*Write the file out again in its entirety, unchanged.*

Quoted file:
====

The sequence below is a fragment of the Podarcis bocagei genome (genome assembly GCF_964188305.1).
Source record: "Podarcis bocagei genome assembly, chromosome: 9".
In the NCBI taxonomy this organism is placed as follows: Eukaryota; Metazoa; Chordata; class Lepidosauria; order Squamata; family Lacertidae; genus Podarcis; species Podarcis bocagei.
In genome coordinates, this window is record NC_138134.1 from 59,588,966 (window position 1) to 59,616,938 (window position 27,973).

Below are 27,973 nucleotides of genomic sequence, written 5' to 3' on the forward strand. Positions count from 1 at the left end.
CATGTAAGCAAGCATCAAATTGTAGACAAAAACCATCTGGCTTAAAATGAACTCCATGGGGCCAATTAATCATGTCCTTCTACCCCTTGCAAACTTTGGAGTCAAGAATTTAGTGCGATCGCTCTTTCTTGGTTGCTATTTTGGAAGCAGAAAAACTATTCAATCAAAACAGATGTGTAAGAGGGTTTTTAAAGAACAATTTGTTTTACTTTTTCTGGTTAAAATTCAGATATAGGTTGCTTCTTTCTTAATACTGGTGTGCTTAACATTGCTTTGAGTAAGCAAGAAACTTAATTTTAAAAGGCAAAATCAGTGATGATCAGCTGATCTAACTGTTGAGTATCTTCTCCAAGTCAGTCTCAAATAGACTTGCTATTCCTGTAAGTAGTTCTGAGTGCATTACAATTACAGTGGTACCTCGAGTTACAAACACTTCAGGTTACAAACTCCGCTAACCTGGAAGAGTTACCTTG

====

The sequence below is a fragment of the Podarcis bocagei genome (genome assembly GCF_964188305.1).
Source record: "Podarcis bocagei genome assembly, chromosome: 9".
In the NCBI taxonomy this organism is placed as follows: Eukaryota; Metazoa; Chordata; class Lepidosauria; order Squamata; family Lacertidae; genus Podarcis; species Podarcis bocagei.
In genome coordinates, this window is record NC_138134.1 from 59,588,966 (window position 1) to 59,616,938 (window position 27,973).

Below are 27,973 nucleotides of genomic sequence, written 5' to 3' on the forward strand. Positions count from 1 at the left end.
CATGTAAGCAAGCATCAAATTGTAGACAAAAACCATCTGGCTTAAAATGAACTCCATGGGGCCAATTAATCATGTCCTTCTACCCCTTGCAAACTTTGGAGTCAAGAATTTAGTGCGATCGCTCTTTCTTGGTTGCTATTTTGGAAGCAGAAAAACTATTCAATCAAAACAGATGTGTAAGAGGGTTTTTAAAGAACAATTTGTTTTACTTTTTCTGGTTAAAATTCAGATATAGGTTGCTTCTTTCTTAATACTGGTGTGCTTAACATTGCTTTGAGTAAGCAAGAAACTTAATTTTAAAAGGCAAAATCAGTGATGATCAGCTGATCTAACTGTTGAGTATCTTCTCCAAGTCAGTCTCAAATAGACTTGCTATTCCTGTAAGTAGTTCTGAGTGCATTACAATTACAGTGGTACCTCGAGTTACAAACACTTCAGGTTACAAACTCCGCTAACCTGGAAGAGTTACCTTG